After the job numbers on Friday showed that we continue to tread water on job creation, Chris Hayes tweeted,
Dirty secret about the jobs crisis: A lot of the policy elite in both parties don’t think there’s much to be done.
I asked him whether that was because of political reasons–that they couldn’t pass anything through Congress–or because of ideological ones, because “they think this is structural or there’s no possible room for maneuver.” He responded,
not political reasons. a lot of people buy the structural story and Reinhart-Rogoff post crisis account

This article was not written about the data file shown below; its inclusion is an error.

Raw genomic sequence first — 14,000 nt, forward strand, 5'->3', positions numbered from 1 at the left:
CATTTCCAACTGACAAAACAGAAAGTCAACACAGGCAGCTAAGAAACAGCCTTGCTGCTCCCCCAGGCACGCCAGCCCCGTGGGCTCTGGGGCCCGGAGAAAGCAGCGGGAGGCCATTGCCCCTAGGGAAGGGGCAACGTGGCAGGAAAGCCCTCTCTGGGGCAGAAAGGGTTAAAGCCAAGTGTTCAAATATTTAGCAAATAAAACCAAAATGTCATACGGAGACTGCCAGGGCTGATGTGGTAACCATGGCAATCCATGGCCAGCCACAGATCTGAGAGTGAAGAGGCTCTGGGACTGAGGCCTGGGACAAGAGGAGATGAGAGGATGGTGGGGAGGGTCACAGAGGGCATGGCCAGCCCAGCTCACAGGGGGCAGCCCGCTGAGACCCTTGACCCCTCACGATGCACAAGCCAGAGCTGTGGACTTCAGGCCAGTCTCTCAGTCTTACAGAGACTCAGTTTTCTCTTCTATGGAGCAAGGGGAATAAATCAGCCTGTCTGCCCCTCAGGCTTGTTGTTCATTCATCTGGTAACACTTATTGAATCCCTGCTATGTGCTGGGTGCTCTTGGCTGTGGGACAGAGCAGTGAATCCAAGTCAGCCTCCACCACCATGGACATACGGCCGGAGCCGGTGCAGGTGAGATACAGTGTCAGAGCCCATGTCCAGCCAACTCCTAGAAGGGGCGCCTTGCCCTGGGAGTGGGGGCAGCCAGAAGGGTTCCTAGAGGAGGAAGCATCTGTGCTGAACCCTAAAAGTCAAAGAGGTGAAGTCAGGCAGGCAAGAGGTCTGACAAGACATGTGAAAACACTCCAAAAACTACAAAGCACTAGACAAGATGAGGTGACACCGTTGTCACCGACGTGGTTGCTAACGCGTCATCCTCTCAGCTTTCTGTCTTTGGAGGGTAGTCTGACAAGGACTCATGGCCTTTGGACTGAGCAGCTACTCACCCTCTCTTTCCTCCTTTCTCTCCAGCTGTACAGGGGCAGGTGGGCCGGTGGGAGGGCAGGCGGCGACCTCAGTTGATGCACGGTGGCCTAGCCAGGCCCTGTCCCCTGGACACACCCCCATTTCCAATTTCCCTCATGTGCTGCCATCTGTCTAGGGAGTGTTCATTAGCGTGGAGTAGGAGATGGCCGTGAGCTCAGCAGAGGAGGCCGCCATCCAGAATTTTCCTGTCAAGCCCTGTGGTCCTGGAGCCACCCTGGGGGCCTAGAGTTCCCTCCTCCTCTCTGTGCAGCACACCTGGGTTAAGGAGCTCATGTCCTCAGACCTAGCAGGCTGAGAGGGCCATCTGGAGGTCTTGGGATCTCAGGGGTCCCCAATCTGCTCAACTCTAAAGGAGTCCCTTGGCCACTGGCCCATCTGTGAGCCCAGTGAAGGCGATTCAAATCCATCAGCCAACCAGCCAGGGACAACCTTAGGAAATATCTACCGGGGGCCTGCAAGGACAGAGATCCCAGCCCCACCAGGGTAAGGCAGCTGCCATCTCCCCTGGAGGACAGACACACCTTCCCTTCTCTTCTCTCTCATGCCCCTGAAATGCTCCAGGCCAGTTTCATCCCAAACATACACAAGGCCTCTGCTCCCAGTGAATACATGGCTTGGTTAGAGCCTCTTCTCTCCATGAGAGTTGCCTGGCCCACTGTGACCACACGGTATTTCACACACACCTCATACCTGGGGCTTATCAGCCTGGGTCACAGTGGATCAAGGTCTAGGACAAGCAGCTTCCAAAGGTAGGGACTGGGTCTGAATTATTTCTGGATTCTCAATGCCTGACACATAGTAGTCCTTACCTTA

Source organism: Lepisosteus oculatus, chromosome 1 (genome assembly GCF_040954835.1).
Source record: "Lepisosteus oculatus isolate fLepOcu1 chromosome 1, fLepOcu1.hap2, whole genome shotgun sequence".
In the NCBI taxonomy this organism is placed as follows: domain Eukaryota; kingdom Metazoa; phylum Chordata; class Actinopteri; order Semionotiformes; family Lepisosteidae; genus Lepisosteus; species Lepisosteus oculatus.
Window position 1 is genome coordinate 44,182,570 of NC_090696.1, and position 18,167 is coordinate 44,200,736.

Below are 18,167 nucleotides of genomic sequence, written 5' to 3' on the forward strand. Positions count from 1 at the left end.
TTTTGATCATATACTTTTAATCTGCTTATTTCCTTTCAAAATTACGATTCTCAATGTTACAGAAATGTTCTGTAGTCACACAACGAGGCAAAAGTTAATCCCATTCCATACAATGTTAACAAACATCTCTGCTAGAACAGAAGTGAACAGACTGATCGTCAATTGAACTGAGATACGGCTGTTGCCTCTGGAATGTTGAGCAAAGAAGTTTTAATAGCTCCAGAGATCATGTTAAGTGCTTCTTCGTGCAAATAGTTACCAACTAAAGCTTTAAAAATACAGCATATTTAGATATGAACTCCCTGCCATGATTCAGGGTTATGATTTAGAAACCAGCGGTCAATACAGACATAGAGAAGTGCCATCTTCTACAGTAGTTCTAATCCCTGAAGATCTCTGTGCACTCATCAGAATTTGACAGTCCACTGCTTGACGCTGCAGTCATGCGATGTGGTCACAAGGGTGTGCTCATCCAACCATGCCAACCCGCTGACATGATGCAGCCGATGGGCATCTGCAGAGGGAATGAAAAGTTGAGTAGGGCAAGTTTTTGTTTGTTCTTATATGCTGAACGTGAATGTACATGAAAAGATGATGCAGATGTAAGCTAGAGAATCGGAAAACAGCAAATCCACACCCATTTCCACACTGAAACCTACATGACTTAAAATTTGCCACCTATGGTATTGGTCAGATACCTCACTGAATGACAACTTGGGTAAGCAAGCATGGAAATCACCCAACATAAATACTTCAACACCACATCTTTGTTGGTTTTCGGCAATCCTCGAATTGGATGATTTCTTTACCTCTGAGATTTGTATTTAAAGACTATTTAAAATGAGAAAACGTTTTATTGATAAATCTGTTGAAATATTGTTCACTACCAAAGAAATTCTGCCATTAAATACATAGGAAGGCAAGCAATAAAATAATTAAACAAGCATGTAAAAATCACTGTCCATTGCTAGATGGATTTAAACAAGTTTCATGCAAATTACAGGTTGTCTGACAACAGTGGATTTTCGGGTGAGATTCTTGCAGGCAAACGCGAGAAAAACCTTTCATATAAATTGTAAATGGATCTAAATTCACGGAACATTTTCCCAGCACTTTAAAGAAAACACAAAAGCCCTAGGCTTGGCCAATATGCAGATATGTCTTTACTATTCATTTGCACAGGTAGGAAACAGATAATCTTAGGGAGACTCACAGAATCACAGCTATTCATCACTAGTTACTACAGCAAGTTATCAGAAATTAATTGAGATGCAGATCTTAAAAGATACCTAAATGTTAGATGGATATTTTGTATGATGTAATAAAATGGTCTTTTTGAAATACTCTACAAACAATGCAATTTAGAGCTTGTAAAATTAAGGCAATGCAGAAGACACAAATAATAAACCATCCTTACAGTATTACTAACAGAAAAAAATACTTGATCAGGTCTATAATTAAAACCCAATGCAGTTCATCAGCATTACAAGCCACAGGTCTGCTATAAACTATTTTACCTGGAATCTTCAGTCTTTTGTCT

(Here’s a Paul Krugman post on Reinhart-Rogoff for background and a critique.)
Though he did retweet Dan Froomkin’s point that “Policymakers have tons of ways to create jobs, many just aren’t possible w/o crushing GOP obstruction.” “Oy. Time to get a new set of elites,” I said the guy who had written the book on such matters.
Twilight of the Elites
I’ve been meaning to post on Hayes’ Twilight of the Elite since I read it months and months ago. I agree with Freddie DeBoer that the book feels kluged together. Unlike DeBoer, I thought Hayes’ description of the many failures of the elite its best part: the Catholic Church pedophile scandal, the Katrina response, our failed and permanent wars, the financial crisis. Hayes’ indictment of the elite is a concise proof that our elites really aren’t worthy of their name.